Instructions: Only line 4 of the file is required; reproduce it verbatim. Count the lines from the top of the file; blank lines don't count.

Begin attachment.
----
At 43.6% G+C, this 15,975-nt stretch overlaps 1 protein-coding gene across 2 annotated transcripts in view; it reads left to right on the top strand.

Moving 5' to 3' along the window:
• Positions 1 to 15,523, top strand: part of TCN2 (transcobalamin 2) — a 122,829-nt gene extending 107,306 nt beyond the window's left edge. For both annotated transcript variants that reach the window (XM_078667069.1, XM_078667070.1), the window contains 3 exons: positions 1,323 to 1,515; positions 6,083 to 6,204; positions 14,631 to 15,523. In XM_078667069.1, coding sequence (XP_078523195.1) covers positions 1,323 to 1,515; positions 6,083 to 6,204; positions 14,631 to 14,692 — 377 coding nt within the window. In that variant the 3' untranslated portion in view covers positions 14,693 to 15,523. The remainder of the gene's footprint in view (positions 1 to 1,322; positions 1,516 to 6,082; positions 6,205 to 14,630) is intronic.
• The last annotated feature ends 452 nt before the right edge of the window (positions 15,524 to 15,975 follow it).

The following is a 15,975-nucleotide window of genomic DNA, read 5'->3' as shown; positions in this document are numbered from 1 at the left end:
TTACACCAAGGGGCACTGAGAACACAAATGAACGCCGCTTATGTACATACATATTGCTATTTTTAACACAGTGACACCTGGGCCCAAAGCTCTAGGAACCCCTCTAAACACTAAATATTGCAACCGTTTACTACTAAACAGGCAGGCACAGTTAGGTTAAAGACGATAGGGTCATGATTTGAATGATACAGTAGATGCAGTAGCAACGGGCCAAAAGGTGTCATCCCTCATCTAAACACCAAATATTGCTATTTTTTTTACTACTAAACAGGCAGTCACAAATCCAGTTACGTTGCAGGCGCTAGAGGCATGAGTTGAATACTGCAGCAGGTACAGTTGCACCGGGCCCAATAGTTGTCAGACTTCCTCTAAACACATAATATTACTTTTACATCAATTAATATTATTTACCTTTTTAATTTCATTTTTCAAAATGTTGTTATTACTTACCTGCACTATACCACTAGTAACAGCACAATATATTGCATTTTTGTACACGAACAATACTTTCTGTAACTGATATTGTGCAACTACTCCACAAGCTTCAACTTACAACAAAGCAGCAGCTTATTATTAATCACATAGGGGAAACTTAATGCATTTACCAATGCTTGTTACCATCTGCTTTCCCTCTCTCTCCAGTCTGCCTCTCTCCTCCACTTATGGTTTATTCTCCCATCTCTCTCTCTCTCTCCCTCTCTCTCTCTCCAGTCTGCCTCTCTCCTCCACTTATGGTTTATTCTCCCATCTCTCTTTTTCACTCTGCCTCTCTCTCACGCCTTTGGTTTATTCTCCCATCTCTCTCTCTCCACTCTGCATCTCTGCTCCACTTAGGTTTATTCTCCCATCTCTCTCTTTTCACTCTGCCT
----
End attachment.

• The last annotated feature ends 452 nt before the right edge of the window (positions 15,524 to 15,975 follow it).